Jussi Pylkkanen of Christie’s claims that CSK was still profitable, but that the company made a strategic decision to deploy its resources in more profitable areas, like expanding its presence in China and online. I imagine those resources are a bit more plentiful now it’s shed a rumoured 14% of its workforce, including everyone at CSK. Still, a few senior CSK staffers have landed on their feet it seems, finding work in some of the other local houses, including Chiswick Auctions in west London, and Rosebery’s in southeast London, and Sworder’s to the north.

While one would imagine there will be some expertise carried along, whether there is anything in the way of a book of business is an open question. Certainly, the local houses that offered employment expect something in the way of an increase in sales over and above what might naturally come their way the result of the closure of CSK. The Antiques Trade Gazette reports that CSK’s annual volume of consigned items ran to 8,500 lots, but one doubts this will be distributed wholly to the likes of the smaller local houses. Bonhams retains its two London rooms- New Bond Street and its second rank room in Knightsbridge, which room will certainly benefit. Christie’s of course retains its King Street location, and will doubtless high grade consignments that might have formerly gone to South Kensington, and Sotheby’s will probably benefit in the same way.

What has seemed with the loss of CSK will prove, in my opinion, not a vacuum but an overfilling of the marketplace that will certainly result in not too long a time in a winnowing out of the sale rooms now optimistically but nevertheless hell-bent on expansion. Who will survive? An open question, but we’ll certainly see another wave of redundancies sometime soon. And we’ll see a general testing of the liquidity contained in the balance sheets of all the sale rooms in London and the Home Counties, as company cash is strained while awaiting an illusory increase in revenues.


The news in the trade today is all about 1st dibs’ raising its commission by 50% on sales under $10,000- which threshold, I’d warrant, probably constitutes the bulk of its sales activity. We’ve found out about this commission increase as it was trumpeted by another platform who, it was proud to say, had maintained its commission at a much, much lower rate. Frankly, given the amount of outside capital invested in 1st dibs, one has to assume that at some point a payday is expected, and with this new large increase in commission, one would further assume that that payday for its investors has so far been elusive.

Interestingly, the New York Times had reported in early May about the failure, so far, of e-commerce to garner much more than a smattering of art market sales. Even so, Christie’s claims the only segment of its business that’s grown has been its online activity. Perhaps it has, or perhaps it is only a claim functioning as a justification for the shedding of 250 staff positions and the closure of its South Kensington sale room.

What’s also cited is the opinion of Robert Read, head of art and private clients at fine art insurer Hiscox that the trade online still has to deal with, as he put it, ‘trust issues’. No question. As an erstwhile client of ours has it, if you don’t know your jewels, know your jeweler. For us, online or bricks and mortar, this business is and always has been one of relationships built on trust in addition to quality of stock. What might be a surprise to some, these relationships transcend all sales vehicles, including those online. For ourselves, it has in the past and is still currently a rarity to make a spot sale- a series of sales as a follow-on from the first is the nearly invariable result. And a series of sales, in anyone’s language, would certainly constitute a relationship.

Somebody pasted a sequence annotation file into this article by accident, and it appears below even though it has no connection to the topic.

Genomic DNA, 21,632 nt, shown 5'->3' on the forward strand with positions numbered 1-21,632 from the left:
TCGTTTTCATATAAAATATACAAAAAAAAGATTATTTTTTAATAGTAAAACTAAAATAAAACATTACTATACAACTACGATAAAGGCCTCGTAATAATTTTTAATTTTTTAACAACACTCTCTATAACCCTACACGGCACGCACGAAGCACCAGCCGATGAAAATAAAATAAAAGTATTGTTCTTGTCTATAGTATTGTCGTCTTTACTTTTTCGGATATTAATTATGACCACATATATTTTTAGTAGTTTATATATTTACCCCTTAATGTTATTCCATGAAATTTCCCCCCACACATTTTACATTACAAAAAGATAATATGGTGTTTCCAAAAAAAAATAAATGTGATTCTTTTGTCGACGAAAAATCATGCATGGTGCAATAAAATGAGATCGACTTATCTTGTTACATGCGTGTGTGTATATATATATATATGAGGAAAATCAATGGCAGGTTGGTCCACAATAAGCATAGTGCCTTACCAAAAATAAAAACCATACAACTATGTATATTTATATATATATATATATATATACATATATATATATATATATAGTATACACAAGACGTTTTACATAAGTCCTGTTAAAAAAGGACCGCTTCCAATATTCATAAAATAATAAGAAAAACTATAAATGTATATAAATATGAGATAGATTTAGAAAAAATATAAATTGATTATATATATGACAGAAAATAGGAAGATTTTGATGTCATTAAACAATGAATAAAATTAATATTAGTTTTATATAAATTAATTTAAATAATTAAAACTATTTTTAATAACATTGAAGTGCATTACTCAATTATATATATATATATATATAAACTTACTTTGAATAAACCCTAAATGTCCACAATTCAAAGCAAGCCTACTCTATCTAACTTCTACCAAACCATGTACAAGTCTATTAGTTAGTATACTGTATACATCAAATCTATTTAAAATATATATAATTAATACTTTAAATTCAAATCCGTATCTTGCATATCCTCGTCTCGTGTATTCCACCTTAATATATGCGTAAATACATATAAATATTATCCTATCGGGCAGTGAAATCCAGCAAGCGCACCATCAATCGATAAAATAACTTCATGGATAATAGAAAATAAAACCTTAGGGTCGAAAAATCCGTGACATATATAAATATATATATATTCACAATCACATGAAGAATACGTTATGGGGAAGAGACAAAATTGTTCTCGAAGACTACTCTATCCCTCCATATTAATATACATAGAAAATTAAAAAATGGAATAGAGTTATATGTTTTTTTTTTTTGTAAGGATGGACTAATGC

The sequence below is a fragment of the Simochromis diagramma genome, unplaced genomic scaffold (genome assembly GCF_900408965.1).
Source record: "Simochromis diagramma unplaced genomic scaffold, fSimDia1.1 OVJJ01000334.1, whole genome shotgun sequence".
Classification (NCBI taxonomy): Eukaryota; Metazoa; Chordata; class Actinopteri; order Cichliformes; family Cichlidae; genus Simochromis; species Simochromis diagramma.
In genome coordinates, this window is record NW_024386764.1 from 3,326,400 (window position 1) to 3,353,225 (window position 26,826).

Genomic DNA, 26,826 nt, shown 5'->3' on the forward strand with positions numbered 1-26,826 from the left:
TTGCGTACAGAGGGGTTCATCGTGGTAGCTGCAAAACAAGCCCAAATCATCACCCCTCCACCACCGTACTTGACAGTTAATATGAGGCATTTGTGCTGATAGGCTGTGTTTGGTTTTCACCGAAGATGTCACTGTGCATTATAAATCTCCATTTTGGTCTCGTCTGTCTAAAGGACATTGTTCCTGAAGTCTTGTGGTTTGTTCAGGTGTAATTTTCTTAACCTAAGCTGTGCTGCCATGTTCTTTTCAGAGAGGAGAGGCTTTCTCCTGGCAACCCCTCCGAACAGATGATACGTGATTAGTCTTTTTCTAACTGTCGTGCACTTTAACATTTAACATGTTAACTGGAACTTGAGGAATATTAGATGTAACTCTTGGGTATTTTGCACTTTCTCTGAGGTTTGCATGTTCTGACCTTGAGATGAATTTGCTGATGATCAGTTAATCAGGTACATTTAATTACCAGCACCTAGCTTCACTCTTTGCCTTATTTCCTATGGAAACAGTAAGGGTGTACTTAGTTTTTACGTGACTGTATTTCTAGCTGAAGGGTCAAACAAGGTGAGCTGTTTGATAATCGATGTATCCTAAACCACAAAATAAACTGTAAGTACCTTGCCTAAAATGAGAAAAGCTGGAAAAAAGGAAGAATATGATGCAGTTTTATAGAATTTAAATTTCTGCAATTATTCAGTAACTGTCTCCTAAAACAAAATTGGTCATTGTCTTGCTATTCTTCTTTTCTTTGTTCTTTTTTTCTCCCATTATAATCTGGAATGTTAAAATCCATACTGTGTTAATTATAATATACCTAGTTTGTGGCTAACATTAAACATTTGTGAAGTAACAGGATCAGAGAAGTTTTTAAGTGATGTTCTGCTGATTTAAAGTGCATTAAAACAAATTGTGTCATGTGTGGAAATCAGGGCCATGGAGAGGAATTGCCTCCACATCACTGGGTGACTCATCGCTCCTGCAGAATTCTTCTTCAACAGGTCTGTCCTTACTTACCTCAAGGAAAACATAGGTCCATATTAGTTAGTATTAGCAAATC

But, then, this business is one of high touch, a facet of which is reassurance, either actual or virtual, but if an online sales platform seeks to become an intermediary, then the high touch nature of this business is at best occluded with the result being lost sales- for the dealer and the platform. One of the other claims about 1st dibs, for instance, is that it has increasingly sought to come between the dealer and the ultimate buyer. Indeed, one would be at pains to actually find dealer name and contact information when searching for an item, and the reason for this is of course clear- if it is a 1st dibs handled sale, the commission due the sales platform is higher.

CINOA

With all that, we nevertheless maintain a store front on the sales platform RubyLUX  and no question, Chappell & McCullar strongly maintains its individual identity, as do all the other participating dealers. One other aspect that is likewise a strong feature is the link between RubyLUX and Confédération Internationale des Négociants en Oeuvres d’Art (CINOA). As the preeminent accrediting body in the art and antiques trade, the CINOA stamp is a further assurance of quality from a member dealer. Accreditation means very much to a collector, and it is overwhelmingly from the ranks of collectors that relationships with dealers are formed- and ‘trust issues’ are bridged.